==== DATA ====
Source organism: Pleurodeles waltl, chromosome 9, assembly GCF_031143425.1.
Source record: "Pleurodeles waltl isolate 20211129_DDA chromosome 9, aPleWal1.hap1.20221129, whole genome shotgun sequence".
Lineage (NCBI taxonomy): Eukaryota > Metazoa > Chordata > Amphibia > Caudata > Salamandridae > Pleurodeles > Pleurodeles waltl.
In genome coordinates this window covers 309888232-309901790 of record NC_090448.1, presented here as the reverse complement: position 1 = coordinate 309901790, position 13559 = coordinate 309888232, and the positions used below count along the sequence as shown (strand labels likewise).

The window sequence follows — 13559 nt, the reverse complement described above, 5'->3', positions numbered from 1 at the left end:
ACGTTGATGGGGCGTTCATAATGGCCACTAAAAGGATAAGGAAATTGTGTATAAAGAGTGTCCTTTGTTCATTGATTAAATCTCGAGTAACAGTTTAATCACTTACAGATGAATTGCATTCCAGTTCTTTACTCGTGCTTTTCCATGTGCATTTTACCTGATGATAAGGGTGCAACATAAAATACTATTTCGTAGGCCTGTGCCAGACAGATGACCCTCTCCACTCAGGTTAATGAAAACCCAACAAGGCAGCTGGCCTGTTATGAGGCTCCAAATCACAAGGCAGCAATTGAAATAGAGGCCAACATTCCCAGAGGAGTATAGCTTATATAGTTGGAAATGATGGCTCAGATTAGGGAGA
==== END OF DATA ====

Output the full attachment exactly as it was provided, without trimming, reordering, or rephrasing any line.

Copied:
Source organism: Pleurodeles waltl, chromosome 9, assembly GCF_031143425.1.
Source record: "Pleurodeles waltl isolate 20211129_DDA chromosome 9, aPleWal1.hap1.20221129, whole genome shotgun sequence".
Lineage (NCBI taxonomy): Eukaryota > Metazoa > Chordata > Amphibia > Caudata > Salamandridae > Pleurodeles > Pleurodeles waltl.
In genome coordinates this window covers 309888232-309901790 of record NC_090448.1, presented here as the reverse complement: position 1 = coordinate 309901790, position 13559 = coordinate 309888232, and the positions used below count along the sequence as shown (strand labels likewise).

The window sequence follows — 13559 nt, the reverse complement described above, 5'->3', positions numbered from 1 at the left end:
ACGTTGATGGGGCGTTCATAATGGCCACTAAAAGGATAAGGAAATTGTGTATAAAGAGTGTCCTTTGTTCATTGATTAAATCTCGAGTAACAGTTTAATCACTTACAGATGAATTGCATTCCAGTTCTTTACTCGTGCTTTTCCATGTGCATTTTACCTGATGATAAGGGTGCAACATAAAATACTATTTCGTAGGCCTGTGCCAGACAGATGACCCTCTCCACTCAGGTTAATGAAAACCCAACAAGGCAGCTGGCCTGTTATGAGGCTCCAAATCACAAGGCAGCAATTGAAATAGAGGCCAACATTCCCAGAGGAGTATAGCTTATATAGTTGGAAATGATGGCTCAGATTAGGGAGA